Does Aging Change How Your Body Deals With Alcohol?

As we age, there’s no denying that bodies change. You likely know how one drink affects your body, but now that you’re getting older, it feels a little different. You may know that you are okay to drive after one drink, but as you age, it seems to affect you a little more.

As you age, your body’s ability to process alcohol alters and other factors arise that change how you deal with drinking.

Blood Alcohol Concentration

With age, your body holds muscle and fat differently. Fatty tissue often replaces muscle and changes the way that your body processes alcohol. Your body also doesn’t hold as much water. Because of this, you will likely have a higher blood alcohol concentration with fewer drinks.

Liver Processing

Alcohol will also stay in your liver and take a longer time to process before moving into your blood. This can lead to increased damage to your liver.

Coordination and Reflexes

Your coordination and reflexes change and get slower as you age. Alcohol can increase balance problems and slow reaction times, which can be especially dangerous during driving.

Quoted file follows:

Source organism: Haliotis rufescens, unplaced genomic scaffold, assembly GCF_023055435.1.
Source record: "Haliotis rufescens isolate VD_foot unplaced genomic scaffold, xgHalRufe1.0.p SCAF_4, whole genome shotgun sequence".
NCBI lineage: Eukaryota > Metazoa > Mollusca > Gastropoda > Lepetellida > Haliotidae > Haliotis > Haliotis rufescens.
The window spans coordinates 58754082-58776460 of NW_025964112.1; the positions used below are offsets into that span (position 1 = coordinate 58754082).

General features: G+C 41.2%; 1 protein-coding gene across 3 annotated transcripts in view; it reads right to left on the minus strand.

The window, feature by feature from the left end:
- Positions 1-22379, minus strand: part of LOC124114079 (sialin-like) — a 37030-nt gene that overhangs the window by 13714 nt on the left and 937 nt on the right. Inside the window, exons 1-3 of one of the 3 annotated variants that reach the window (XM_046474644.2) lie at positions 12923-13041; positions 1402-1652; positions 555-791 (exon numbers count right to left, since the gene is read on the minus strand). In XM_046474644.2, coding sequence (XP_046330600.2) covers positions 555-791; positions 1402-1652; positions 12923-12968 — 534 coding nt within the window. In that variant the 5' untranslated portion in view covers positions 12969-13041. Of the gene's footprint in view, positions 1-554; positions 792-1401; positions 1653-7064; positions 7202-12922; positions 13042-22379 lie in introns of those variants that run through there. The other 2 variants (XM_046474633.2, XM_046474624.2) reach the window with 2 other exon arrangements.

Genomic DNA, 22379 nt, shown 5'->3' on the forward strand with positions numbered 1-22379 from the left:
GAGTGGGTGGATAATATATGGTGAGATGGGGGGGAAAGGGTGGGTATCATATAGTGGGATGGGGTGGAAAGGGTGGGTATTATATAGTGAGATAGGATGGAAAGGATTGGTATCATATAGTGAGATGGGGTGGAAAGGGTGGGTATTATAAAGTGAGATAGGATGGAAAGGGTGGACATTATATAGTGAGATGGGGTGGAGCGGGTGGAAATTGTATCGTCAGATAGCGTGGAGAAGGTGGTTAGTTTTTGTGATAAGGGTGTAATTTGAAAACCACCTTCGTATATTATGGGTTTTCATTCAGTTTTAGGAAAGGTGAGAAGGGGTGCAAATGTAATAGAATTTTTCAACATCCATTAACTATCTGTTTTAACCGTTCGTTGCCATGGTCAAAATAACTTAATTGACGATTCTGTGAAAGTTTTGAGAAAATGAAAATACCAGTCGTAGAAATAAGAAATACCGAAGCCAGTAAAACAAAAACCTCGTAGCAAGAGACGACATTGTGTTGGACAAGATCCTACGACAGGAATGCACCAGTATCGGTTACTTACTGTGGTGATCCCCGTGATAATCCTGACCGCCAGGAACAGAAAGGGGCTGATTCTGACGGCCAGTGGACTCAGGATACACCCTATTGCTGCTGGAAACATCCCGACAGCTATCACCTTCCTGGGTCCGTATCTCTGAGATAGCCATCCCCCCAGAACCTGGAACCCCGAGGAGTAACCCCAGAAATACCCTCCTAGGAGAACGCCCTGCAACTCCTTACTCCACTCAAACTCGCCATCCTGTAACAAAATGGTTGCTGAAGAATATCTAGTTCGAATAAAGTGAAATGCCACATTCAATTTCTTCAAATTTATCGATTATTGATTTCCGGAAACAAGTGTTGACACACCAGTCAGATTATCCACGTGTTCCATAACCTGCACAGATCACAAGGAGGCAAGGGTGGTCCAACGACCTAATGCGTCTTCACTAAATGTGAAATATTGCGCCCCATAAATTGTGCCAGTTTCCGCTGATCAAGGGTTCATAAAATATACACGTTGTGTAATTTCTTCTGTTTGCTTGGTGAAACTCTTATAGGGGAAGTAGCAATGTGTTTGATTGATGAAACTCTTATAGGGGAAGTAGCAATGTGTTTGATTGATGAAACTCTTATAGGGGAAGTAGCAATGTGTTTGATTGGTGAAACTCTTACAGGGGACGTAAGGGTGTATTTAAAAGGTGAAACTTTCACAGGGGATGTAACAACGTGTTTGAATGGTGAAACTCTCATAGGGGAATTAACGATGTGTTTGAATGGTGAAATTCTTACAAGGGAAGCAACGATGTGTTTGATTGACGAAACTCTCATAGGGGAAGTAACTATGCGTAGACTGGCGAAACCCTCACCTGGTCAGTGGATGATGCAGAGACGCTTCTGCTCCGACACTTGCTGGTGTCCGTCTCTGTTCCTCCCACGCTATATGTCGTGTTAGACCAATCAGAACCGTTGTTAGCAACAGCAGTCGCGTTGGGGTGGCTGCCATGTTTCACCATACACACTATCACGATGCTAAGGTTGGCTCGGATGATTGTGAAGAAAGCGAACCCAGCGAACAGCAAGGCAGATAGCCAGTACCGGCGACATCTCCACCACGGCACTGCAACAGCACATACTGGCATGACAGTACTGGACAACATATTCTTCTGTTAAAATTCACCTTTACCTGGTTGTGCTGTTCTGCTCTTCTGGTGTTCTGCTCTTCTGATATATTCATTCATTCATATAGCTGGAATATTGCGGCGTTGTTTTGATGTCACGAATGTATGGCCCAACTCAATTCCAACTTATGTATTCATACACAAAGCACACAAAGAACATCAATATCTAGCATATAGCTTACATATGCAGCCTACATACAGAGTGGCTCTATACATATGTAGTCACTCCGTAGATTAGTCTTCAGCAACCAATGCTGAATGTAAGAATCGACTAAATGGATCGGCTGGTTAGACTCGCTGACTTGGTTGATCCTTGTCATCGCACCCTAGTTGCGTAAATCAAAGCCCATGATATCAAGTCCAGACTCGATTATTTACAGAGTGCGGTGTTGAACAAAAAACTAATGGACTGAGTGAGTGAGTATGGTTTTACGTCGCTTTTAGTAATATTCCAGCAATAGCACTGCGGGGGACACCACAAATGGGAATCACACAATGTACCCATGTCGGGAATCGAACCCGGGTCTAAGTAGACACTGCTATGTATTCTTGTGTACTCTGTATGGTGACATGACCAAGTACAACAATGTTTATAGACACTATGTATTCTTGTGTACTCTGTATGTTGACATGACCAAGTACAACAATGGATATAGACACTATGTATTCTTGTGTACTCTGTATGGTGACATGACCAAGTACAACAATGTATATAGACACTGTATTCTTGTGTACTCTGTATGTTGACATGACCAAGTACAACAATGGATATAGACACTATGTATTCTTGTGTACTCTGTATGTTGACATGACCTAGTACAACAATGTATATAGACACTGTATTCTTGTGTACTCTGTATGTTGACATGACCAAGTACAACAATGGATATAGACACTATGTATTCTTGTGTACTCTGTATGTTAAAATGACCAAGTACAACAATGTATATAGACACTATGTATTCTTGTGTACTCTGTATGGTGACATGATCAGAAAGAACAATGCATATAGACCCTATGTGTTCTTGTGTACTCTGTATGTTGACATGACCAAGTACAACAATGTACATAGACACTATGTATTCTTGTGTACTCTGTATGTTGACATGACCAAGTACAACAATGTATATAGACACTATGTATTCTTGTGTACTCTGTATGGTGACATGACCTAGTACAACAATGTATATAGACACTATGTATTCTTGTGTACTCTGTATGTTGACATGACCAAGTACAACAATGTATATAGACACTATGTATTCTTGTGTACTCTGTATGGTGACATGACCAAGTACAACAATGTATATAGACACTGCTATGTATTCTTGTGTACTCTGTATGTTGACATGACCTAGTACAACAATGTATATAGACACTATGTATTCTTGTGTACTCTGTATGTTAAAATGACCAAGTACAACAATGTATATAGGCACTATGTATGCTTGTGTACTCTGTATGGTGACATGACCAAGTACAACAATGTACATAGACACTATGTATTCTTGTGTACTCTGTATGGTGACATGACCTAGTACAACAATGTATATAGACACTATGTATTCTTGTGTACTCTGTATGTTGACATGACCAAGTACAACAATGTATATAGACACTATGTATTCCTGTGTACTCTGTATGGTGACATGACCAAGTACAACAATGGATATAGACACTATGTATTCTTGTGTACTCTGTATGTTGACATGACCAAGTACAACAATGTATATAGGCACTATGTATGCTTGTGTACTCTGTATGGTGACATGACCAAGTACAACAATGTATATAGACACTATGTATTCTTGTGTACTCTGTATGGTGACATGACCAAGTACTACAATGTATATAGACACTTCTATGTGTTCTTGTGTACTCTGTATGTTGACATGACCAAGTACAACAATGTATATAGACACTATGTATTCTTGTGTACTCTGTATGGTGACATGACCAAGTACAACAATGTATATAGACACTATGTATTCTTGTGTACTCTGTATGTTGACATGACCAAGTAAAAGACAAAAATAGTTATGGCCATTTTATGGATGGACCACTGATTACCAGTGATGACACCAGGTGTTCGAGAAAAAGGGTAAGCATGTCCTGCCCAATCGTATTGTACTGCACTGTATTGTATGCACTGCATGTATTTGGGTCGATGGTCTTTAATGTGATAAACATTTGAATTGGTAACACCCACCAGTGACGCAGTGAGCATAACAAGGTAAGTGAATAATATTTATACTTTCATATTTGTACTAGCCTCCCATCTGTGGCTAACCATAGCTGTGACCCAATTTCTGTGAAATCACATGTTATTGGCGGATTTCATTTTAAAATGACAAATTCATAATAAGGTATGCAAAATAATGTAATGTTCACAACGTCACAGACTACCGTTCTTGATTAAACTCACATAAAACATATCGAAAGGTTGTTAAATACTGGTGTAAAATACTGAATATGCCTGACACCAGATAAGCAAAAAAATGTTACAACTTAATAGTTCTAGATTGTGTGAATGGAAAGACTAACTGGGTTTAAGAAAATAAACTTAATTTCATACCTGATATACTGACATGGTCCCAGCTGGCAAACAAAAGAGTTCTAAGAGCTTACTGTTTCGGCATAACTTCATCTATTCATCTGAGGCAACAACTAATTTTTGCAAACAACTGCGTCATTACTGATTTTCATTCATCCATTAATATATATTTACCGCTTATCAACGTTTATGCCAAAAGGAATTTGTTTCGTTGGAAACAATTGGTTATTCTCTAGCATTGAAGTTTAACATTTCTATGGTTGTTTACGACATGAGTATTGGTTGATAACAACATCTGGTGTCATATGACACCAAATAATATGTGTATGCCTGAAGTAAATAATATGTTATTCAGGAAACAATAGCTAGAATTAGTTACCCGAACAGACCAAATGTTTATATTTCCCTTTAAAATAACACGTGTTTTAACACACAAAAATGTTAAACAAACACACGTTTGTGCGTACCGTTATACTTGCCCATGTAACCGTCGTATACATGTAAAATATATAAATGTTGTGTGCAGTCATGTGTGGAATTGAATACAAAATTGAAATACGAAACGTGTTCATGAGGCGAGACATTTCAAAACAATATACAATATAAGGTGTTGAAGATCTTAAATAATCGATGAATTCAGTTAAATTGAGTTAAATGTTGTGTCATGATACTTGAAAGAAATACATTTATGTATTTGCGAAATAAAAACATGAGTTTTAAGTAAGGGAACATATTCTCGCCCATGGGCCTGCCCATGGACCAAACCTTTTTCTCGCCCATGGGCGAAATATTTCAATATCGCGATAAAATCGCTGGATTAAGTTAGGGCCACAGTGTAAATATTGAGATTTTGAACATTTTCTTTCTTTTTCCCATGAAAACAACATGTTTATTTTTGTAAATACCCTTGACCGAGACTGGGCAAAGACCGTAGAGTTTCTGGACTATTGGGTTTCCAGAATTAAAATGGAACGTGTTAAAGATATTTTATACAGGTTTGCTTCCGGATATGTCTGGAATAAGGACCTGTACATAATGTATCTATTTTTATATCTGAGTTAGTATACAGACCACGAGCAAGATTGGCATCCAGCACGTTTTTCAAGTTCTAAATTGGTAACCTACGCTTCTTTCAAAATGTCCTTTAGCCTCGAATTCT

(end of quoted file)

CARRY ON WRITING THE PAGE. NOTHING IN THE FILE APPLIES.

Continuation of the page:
With the need for more daily and prescription medications, you may be at a higher risk for a bad interaction with alcohol. You should always know how your medications may react with drinking and the possible side effects that could affect your ability to drive safely.

As you get older, you should remember to pay attention to how your body reacts to drinking. Talk to your doctor or pharmacist about your medications and any issues you may be experiencing. It’s best to consult a professional to make sure driving is safe. Without paying close attention, you could easily drive when it’s not safe to do so and be charged with a DUI.

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